Interestingly just removing the US location restriction it looks quite different, with KDE being far more frequently searched for than the others at the moment. Searches for Linux desktop environments look to have reduced a lot in total since 2004, on Google at least. https://trends.google.com/trends/explore?date=all&q=%2Fm%2F0...

macOS does not force updates or upgrades.

>I loved and lived Windows for a decade

I know it's probably a typo, but I can't help but imagine the wonderful OS that Windows 6 never was :)

Not sure where the supposed typo is, I started with 3.11, then used 95, NT4, 98, 2k, and around XP/Vista is where I realized it's time to move on because of the increasing upgrade nags and the UI being changed without my consent...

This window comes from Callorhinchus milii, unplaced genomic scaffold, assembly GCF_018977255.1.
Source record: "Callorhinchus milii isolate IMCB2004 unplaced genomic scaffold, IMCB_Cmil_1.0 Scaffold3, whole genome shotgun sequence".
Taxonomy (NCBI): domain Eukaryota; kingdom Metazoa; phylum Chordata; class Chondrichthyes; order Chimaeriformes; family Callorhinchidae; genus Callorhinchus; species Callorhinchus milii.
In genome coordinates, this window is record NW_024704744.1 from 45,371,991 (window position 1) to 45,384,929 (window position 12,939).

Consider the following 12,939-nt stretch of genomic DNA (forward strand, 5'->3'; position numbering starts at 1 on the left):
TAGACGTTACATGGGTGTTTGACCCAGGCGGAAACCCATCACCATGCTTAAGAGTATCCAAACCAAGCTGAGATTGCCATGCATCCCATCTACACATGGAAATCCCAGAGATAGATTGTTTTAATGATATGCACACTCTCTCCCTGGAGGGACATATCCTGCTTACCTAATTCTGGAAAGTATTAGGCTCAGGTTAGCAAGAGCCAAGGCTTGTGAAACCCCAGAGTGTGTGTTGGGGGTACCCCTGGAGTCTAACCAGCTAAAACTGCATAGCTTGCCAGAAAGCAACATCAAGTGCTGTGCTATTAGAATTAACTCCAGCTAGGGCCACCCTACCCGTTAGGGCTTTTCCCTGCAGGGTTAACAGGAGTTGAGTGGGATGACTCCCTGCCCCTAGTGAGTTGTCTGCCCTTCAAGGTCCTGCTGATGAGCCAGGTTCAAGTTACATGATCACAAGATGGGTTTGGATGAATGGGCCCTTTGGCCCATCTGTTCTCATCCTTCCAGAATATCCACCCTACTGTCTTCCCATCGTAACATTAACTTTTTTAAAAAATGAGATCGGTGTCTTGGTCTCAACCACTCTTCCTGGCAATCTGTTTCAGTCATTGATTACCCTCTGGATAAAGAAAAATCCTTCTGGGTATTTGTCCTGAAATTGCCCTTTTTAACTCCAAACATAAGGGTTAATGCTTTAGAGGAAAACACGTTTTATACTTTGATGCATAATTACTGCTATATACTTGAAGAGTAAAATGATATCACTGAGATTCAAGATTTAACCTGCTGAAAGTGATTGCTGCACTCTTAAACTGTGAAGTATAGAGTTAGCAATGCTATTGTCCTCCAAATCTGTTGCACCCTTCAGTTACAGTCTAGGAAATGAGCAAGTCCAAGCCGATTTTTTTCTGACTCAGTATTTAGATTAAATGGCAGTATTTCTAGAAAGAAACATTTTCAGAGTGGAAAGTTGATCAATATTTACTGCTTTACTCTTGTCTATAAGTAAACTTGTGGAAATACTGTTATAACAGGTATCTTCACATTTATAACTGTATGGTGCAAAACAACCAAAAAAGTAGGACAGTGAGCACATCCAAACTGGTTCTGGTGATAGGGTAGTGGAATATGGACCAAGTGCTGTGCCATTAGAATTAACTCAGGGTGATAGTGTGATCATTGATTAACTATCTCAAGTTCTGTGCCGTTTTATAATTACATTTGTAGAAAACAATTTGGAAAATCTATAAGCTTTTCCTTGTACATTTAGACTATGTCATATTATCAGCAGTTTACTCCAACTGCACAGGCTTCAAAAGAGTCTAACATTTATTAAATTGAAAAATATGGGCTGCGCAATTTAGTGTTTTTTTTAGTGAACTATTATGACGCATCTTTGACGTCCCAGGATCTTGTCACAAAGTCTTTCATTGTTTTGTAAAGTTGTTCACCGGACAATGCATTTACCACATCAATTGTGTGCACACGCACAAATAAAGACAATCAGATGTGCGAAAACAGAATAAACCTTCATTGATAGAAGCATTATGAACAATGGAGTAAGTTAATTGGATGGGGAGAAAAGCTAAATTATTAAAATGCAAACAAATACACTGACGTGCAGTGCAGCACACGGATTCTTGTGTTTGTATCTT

I still stuck around until Windows 7 because I had just grown so into it, was very comfortable with keyboard controls, etc. Then a computer I knew upgraded itself to Windows 8 without being asked to, and started booting into a bsod...

There was never any free and forced upgrade to Windows 8, I assume you mean Windows 10?

You may be right, perhaps it was Windows 8 to Windows 10. But even in the days of XP, upgrade nags were already in effect, and one keypress or mouse click at the wrong time (when the popup appeared) could send you down that road. Unless you already anticipated it ahead of time (from past experiences) and went through the settings and disabled automatic update checking.

The overall intent and attitude matters more to me than the details, and the general intent of Microsoft (and Apple, and Gnome, and Ubuntu, and many others) seems to be "we know how your desktop should look and operate better than you do."